Paul Rouzer :: Perhaps the most famous poem that he wrote during this time period of imprisonment in the capital was his so-called, "View in Springtime," a poem that is written in the regulated verse form. That is, it is eight lines long, composed of four couplets. And with the second and the third couplets, written in a parallel structure.
"View in Springtime," by Du Fu
The country is smashed, hills and rivers remain.
The city turns to Spring, plants and trees grow deep.
Moved by the moment, flowers splash tears.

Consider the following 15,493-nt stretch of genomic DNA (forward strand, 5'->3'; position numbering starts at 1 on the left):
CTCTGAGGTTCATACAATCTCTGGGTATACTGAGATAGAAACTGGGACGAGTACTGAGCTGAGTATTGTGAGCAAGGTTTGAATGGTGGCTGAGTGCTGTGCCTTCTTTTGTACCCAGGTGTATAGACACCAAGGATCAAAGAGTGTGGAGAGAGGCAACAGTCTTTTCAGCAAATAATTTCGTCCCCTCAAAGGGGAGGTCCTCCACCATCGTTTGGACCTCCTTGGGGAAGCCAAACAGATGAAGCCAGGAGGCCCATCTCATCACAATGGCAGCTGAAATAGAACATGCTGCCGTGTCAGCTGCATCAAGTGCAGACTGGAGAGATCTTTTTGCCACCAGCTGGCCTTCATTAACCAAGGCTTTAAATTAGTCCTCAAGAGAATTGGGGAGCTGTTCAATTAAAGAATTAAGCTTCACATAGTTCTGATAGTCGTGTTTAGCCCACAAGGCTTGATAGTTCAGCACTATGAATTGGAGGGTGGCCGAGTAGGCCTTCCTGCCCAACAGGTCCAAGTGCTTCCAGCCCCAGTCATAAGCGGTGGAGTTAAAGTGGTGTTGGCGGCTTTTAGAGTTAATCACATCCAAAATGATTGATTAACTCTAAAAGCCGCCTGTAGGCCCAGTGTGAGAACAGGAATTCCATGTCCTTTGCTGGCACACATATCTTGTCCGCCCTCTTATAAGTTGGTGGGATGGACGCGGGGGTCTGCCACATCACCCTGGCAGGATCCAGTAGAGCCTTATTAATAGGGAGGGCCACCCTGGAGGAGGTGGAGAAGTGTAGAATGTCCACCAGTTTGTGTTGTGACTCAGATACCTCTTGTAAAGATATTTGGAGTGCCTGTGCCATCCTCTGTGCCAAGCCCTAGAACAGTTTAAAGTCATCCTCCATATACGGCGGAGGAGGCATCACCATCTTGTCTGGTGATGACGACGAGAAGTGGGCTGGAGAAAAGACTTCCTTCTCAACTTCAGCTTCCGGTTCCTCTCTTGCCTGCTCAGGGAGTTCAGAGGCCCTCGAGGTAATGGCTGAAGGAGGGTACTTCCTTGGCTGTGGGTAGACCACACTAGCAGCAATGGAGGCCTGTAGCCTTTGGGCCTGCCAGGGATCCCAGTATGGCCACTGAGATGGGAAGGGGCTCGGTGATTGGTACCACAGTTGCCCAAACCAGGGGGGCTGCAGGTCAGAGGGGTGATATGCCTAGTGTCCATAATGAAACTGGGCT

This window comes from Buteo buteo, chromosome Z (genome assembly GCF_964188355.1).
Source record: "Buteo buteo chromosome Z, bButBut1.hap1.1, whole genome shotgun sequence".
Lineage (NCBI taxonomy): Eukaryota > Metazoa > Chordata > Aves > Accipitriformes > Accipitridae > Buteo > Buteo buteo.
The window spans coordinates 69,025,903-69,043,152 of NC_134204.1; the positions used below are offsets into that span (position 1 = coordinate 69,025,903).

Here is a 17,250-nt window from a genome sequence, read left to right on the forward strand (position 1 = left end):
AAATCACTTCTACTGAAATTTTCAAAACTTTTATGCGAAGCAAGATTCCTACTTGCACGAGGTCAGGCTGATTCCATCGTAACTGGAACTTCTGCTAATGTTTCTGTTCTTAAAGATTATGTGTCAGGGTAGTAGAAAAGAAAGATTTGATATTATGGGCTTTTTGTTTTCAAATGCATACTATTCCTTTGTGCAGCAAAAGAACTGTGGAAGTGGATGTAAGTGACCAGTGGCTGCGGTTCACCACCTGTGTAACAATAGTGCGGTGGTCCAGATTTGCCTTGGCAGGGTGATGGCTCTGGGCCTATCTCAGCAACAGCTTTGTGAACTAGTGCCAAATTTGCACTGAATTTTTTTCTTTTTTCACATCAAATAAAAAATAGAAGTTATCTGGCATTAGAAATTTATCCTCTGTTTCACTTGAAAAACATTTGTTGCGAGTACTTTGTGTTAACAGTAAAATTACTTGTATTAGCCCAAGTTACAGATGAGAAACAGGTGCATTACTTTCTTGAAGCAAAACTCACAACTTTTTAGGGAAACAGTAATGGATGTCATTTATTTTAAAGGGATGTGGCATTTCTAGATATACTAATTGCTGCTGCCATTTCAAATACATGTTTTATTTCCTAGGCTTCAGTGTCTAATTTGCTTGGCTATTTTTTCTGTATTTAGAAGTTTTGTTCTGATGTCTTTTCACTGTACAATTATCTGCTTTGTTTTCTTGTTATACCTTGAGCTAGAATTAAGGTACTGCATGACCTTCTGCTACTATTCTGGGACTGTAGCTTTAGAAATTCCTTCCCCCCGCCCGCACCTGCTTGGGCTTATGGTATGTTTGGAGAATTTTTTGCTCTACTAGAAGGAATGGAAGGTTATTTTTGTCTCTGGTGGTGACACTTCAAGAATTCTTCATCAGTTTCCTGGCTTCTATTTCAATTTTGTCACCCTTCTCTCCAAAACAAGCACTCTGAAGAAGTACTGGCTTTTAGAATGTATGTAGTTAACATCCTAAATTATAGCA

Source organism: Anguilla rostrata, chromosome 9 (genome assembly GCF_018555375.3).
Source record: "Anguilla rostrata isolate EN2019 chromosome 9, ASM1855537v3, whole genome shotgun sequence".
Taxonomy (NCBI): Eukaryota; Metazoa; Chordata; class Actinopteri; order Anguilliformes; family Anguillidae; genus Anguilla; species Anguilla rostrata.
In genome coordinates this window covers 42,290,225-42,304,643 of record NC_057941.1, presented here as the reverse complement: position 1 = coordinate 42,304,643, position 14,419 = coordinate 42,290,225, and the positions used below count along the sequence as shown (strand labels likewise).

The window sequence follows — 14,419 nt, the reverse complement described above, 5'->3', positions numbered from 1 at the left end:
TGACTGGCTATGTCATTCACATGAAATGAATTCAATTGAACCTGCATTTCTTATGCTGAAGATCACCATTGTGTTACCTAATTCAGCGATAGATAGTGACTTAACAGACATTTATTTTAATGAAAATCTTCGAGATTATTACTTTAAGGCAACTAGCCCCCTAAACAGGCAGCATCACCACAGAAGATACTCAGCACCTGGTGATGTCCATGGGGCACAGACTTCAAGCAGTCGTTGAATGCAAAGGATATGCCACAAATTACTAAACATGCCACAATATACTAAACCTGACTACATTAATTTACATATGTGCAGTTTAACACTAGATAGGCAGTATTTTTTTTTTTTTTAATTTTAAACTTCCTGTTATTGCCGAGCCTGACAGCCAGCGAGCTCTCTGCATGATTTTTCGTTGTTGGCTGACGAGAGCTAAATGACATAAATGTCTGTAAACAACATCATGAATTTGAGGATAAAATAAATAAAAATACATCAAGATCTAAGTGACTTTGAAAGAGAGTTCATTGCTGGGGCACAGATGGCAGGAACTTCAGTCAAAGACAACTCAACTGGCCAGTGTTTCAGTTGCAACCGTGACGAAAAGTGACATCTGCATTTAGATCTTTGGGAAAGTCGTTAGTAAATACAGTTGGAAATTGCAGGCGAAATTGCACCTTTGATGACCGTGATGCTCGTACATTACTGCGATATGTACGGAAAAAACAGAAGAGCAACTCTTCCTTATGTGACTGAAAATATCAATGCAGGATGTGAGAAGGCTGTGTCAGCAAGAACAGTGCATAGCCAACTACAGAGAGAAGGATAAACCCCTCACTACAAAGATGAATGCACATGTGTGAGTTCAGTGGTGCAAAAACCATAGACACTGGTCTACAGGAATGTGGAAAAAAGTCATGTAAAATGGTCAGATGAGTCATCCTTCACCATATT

Resentful of parting, birds startle the heart.
Beacon fires have lasted for three months now.
Letters from home are worth 10,000 in gold.
I've scratched my white hairs ever scarcer,
until none will be left to hold hairpins to head.
[Translation by Paul Rouzer]
Paul Rouzer: In the opening couplet, Du Fu describes how the cycles of nature continue. He is writing in springtime, so, as one would expect in any springtime season, the leaves come back to the trees, the flowers bloom, the grasses grow tall.
Normally in Chinese poetry, this is an image of springtime renewal, but for Du Fu, it is a bitterly ironic image, because as spring renews itself, the Tang empire is not renewing itself. And the great capital of the Tang empire is in ruins.